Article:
Judge refuses to withdraw from murder trial; Defendant in 2 killings said he feared bias


Carroll County Circuit Judge Raymond E. Beck Sr. refused to remove himself or a county prosecutor from trying double-murder charges against Smith Harper Dean III, after Dean raised a bias claim based upon Beck's kind comments in an obituary for the prosecutor's father.

Defense attorneys M. Gordon Tayback and Richard S. Bernhardt said Dean was concerned about a 1998 article in which Beck praised the late Judge Donald J. Gilmore and his children -- including Carroll Deputy State's Attorney Tracy A. Gilmore.

"This motion was filed at Mr. Dean's express request," Bernhardt told Beck.

Prosecutors are seeking the death penalty for Dean, 39, of Hampstead. He is charged with two counts of first-degree murder in the June 1997 killings of Sharon Lee Mechalske, 38, and Kent Leonard Cullison, 30, an Arcadia mail carrier, at Mechalske's home in Hampstead.

Members of Mechalske's family said at the time that she had broken up with Dean after the two had dated because he was possessive and jealous.

The defense attorneys have questioned Dean's fitness to stand trial and said yesterday they have filed notice of their claim that he was not criminally responsible by reason of insanity.

Beck will try the case in Howard County, where it is scheduled for April 5. It was delayed after Dean attempted suicide in June, five days before his trial was to begin, with pills he had hoarded at the Carroll County Detention Center. He has been held since then at the state's Clifton T. Perkins Hospital Center.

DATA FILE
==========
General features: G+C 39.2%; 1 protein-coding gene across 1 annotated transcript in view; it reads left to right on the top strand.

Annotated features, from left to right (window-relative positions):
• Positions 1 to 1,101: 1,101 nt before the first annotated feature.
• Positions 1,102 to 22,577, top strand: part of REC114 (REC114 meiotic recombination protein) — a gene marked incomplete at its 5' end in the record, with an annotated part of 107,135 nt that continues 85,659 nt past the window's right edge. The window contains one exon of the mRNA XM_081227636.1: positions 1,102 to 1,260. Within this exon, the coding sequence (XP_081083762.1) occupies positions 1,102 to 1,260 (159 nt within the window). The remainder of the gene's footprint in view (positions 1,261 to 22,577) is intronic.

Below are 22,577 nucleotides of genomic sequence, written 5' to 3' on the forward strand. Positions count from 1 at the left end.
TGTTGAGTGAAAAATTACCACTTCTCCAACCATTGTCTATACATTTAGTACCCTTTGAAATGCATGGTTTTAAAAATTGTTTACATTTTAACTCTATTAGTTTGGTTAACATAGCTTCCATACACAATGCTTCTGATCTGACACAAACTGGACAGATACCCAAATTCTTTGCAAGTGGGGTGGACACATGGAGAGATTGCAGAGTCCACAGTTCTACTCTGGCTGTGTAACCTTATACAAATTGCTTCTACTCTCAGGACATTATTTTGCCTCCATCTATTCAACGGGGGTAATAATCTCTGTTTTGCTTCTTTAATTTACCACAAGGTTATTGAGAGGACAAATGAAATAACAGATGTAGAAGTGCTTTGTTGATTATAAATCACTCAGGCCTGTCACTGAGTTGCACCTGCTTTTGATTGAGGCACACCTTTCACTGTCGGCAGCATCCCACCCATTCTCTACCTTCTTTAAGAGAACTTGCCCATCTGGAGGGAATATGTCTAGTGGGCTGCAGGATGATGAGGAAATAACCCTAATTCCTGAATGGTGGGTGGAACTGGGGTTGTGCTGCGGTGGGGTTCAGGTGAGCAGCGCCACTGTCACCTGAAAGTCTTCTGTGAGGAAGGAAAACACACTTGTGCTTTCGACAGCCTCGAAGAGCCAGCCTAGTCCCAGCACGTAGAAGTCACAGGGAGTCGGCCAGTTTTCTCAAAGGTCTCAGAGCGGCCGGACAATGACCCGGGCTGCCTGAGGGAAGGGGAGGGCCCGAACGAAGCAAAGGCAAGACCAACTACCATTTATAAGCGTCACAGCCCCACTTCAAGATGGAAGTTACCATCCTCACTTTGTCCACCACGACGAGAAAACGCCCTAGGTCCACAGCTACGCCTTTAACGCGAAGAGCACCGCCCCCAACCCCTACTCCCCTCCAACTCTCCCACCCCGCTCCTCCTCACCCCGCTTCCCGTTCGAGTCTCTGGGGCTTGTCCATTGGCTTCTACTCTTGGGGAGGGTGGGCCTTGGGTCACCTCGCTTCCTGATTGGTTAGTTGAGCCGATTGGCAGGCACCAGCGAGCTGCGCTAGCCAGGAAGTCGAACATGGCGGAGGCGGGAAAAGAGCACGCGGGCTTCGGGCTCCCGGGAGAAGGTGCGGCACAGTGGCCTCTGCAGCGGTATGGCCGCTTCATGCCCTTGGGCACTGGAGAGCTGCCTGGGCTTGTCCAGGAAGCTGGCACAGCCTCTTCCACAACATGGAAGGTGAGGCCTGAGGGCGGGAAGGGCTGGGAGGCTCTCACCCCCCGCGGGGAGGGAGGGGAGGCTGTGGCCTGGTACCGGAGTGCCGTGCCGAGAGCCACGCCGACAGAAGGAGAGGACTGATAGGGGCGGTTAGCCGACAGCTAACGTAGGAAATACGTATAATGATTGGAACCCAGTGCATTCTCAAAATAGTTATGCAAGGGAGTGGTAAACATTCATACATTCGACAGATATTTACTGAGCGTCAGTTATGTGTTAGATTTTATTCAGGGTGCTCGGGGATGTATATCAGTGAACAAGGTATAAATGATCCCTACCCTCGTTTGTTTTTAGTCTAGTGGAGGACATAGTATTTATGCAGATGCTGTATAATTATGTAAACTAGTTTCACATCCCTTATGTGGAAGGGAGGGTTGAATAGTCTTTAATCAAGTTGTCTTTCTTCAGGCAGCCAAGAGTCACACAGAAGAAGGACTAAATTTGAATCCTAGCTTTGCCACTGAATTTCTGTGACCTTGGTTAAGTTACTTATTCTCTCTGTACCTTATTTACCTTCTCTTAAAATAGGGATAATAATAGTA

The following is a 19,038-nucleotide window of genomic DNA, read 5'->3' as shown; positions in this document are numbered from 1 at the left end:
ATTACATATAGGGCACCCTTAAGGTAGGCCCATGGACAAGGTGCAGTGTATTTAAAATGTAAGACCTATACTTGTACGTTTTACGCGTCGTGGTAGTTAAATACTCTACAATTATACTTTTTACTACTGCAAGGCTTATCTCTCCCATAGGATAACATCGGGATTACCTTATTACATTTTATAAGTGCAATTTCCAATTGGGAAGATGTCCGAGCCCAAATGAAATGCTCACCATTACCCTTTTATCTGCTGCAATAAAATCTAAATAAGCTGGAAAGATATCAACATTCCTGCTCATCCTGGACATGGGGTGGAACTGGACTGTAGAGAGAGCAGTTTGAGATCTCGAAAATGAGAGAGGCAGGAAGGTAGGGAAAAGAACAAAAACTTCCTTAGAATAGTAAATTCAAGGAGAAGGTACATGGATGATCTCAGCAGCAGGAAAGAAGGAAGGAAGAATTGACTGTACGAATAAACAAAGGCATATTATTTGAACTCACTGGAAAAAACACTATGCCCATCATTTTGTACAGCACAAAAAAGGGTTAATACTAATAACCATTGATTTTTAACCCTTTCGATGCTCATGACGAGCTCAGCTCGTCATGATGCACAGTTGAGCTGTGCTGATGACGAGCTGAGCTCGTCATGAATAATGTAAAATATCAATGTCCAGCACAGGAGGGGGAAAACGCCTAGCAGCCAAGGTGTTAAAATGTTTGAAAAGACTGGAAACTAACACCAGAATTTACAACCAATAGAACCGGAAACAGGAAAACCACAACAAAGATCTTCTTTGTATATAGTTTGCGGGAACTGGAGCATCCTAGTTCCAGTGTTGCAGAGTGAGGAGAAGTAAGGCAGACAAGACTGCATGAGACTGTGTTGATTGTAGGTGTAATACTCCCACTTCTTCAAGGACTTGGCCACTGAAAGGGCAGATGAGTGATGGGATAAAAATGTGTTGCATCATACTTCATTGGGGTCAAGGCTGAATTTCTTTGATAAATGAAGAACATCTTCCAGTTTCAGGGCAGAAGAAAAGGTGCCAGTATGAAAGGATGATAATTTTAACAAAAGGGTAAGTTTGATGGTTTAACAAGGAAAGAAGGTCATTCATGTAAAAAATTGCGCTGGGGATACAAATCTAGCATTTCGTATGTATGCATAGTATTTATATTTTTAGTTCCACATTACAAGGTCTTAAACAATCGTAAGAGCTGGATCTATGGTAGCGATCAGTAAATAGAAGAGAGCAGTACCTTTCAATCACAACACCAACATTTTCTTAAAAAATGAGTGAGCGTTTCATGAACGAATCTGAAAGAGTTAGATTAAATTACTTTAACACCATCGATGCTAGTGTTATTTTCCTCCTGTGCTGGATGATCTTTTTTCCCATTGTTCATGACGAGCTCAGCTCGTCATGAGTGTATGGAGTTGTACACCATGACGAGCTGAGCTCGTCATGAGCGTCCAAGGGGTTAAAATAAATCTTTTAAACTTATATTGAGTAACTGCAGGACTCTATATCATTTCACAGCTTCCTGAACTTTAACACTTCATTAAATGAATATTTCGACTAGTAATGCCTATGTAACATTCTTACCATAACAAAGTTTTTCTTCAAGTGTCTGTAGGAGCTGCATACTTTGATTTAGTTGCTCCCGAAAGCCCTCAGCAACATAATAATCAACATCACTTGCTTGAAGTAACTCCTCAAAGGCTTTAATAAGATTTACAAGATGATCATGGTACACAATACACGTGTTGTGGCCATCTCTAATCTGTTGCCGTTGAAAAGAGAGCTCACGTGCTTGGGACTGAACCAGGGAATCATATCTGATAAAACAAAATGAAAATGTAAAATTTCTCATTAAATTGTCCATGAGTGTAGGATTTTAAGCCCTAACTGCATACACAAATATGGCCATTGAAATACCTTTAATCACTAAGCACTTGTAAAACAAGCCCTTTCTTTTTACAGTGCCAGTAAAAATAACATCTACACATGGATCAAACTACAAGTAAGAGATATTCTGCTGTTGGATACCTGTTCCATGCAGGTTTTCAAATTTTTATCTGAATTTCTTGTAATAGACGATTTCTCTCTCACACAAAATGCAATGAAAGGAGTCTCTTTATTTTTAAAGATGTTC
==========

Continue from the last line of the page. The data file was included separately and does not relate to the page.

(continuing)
In court yesterday, Dean said nothing -- just sitting with his head down and shoulders slumped forward, rocking back and forth in his chair throughout the hearing.

Death penalty proceedings require extraordinary care, Bernhardt said in arguing for Beck and the prosecutor to withdraw, citing appeals, court rulings and the state's rules of ethics. Dean's concern that the judge might favor Gilmore could keep Dean from a free choice between having the judge or a jury decide his fate at either the trial or the sentencing phase, Bernhardt said.

Carroll County State's Attorney Jerry F. Barnes argued briefly that the evidence did not show any indication of partiality by the judge, as outlined in the law and the rules.

In denying the motion, Beck observed, "It's hard in a small community to have people come before you who you don't know. You frequently see the same people. Some I've known as students in law school, and some even longer.

"Mr. Tayback's father was a dear friend of mine, when he was the first state secretary on aging," the judge noted.

Pub Date: 2/14/99

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